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Research team develops new 3D printing resin that could revolutionize this rapidly growing industry: 'Recycling becomes a built-in feature'

The research team has already completed two "recycles" of the material — and it believes more cycles are possible.

The research team has already completed two "recycles" of the material — and it believes more cycles are possible.

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Imagine if the plastic parts and products we use every day could simply be broken down and rebuilt again and again, in an almost fully closed loop. Thanks to researchers at the University of Birmingham, this sustainable vision is one step closer to reality.

The research team has created an innovative new 3D printing resin made from bio-sourced materials that can be efficiently recycled, according to Interesting Engineering. Unlike traditional 3D printing resins made from planet-heating petrochemicals, this eco-friendly alternative opens the door to a more sustainable future for this rapidly growing industry.

So, what exactly makes this new resin so groundbreaking?

The key lies in a fatty acid molecule called lipoic acid, which is often sold as a natural dietary supplement. By combining two monomers derived from lipoic acid, the researchers formulated a resin that can be recycled back into its original monomers or directly into pure lipoic acid, as Interesting Engineering explained based on the researchers' study in the journal Nature.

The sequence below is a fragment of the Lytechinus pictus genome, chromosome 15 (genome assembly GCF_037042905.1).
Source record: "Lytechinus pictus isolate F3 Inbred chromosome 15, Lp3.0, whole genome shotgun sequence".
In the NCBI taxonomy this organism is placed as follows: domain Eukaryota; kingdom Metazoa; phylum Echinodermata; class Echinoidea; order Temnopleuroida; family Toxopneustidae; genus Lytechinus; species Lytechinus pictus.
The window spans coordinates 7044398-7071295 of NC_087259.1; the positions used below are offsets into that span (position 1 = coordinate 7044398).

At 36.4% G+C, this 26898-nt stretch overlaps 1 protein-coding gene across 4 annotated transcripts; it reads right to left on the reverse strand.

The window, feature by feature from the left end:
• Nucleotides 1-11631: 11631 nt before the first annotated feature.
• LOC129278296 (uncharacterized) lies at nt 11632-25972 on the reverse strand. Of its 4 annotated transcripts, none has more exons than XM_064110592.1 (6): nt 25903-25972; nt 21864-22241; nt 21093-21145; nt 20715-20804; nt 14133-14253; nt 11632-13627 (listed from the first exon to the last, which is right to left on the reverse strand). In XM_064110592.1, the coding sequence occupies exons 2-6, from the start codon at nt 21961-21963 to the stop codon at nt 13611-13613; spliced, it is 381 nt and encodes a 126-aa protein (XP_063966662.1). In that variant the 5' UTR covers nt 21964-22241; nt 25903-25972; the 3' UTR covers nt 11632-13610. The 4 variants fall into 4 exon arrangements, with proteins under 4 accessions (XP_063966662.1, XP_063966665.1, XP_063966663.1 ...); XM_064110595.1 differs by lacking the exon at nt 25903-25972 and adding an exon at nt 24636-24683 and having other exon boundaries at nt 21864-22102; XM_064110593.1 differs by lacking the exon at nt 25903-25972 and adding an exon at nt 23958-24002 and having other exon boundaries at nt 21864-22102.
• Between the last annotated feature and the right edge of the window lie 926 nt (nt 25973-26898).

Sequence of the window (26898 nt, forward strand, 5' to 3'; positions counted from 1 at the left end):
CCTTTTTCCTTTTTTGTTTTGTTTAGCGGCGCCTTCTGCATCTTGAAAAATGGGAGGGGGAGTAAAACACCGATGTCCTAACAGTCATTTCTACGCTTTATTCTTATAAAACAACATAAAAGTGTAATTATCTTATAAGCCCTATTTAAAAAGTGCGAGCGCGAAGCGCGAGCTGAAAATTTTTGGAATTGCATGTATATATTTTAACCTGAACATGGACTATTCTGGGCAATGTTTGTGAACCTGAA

In layperson's terms, this means that once a 3D printed product made with this resin reaches the end of its useful life, it can be efficiently broken down into its basic building blocks to create something new. The research team has already demonstrated this by completing two "recycles" of the material — and it believes more cycles are possible, per the news outlet.

While some efforts have been made to develop more sustainable 3D printing resins using biomass in the past, they still rely on irreversible chemical bonds. In contrast, this lipoic acid-based solution provides a truly renewable and recyclable alternative to petroleum-based resins, which have sadly remained the industry standard since the 1980s.

"We now have the prospect, with our technology, to help ensure that recycling becomes a built-in feature of 3D printing," assistant professor and project co-lead Josh Worch told Interesting Engineering.

This is a crucial step, as 3D printing continues expanding into more industries.

Though this resin is still an early-stage version, the researchers see huge potential for it to support more planet-friendly rapid prototyping as well as the production of everything from auto parts to medical devices. They are actively working to further enhance the resin's properties to make it viable for an even wider range of applications, Interesting Engineering reported.

By supporting the development of an innovative material that is recyclable by design, this team is helping to shape a future wherein projects that use this technology will become even more eco-friendly. Using 3D printers for new house builds, for example, already helps reduce material waste and harmful pollution from the construction industry in addition to costs. 

For consumers, the prospect of high-quality, eco-friendly 3D printed products on store shelves is now that much closer on the horizon — and that's a win-win for your wallet and the planet.

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